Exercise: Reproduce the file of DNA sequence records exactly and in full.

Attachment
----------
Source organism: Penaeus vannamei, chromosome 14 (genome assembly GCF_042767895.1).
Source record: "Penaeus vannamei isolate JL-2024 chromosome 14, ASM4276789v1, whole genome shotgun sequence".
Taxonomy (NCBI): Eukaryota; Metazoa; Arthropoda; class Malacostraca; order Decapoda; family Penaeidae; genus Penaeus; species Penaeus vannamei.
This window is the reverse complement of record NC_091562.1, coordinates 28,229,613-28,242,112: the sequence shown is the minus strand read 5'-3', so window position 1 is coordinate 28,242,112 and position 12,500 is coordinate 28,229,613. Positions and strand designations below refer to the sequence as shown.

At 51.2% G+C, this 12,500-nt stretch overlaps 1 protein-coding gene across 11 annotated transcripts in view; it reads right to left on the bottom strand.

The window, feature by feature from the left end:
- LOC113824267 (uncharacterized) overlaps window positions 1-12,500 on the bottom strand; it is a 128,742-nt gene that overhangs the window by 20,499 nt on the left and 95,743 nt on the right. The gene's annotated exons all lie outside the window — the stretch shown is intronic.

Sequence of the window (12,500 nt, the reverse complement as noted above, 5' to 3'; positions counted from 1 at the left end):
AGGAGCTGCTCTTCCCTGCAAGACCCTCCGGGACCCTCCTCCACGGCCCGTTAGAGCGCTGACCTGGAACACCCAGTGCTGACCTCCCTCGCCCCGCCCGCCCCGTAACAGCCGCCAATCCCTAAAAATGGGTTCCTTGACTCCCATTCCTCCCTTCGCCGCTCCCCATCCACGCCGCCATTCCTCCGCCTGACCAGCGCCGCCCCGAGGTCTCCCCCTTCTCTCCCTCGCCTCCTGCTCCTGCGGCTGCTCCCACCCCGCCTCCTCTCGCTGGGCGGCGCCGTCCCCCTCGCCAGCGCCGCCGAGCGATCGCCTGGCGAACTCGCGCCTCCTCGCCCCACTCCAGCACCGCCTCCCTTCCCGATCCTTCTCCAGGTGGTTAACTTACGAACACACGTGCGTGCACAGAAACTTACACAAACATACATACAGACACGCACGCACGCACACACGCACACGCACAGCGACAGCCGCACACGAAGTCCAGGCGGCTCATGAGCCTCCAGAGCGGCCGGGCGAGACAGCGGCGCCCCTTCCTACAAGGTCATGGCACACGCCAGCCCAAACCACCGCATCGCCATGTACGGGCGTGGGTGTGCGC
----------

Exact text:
Source organism: Penaeus vannamei, chromosome 14 (genome assembly GCF_042767895.1).
Source record: "Penaeus vannamei isolate JL-2024 chromosome 14, ASM4276789v1, whole genome shotgun sequence".
Taxonomy (NCBI): Eukaryota; Metazoa; Arthropoda; class Malacostraca; order Decapoda; family Penaeidae; genus Penaeus; species Penaeus vannamei.
This window is the reverse complement of record NC_091562.1, coordinates 28,229,613-28,242,112: the sequence shown is the minus strand read 5'-3', so window position 1 is coordinate 28,242,112 and position 12,500 is coordinate 28,229,613. Positions and strand designations below refer to the sequence as shown.

At 51.2% G+C, this 12,500-nt stretch overlaps 1 protein-coding gene across 11 annotated transcripts in view; it reads right to left on the bottom strand.

The window, feature by feature from the left end:
- LOC113824267 (uncharacterized) overlaps window positions 1-12,500 on the bottom strand; it is a 128,742-nt gene that overhangs the window by 20,499 nt on the left and 95,743 nt on the right. The gene's annotated exons all lie outside the window — the stretch shown is intronic.

Sequence of the window (12,500 nt, the reverse complement as noted above, 5' to 3'; positions counted from 1 at the left end):
AGGAGCTGCTCTTCCCTGCAAGACCCTCCGGGACCCTCCTCCACGGCCCGTTAGAGCGCTGACCTGGAACACCCAGTGCTGACCTCCCTCGCCCCGCCCGCCCCGTAACAGCCGCCAATCCCTAAAAATGGGTTCCTTGACTCCCATTCCTCCCTTCGCCGCTCCCCATCCACGCCGCCATTCCTCCGCCTGACCAGCGCCGCCCCGAGGTCTCCCCCTTCTCTCCCTCGCCTCCTGCTCCTGCGGCTGCTCCCACCCCGCCTCCTCTCGCTGGGCGGCGCCGTCCCCCTCGCCAGCGCCGCCGAGCGATCGCCTGGCGAACTCGCGCCTCCTCGCCCCACTCCAGCACCGCCTCCCTTCCCGATCCTTCTCCAGGTGGTTAACTTACGAACACACGTGCGTGCACAGAAACTTACACAAACATACATACAGACACGCACGCACGCACACACGCACACGCACAGCGACAGCCGCACACGAAGTCCAGGCGGCTCATGAGCCTCCAGAGCGGCCGGGCGAGACAGCGGCGCCCCTTCCTACAAGGTCATGGCACACGCCAGCCCAAACCACCGCATCGCCATGTACGGGCGTGGGTGTGCGC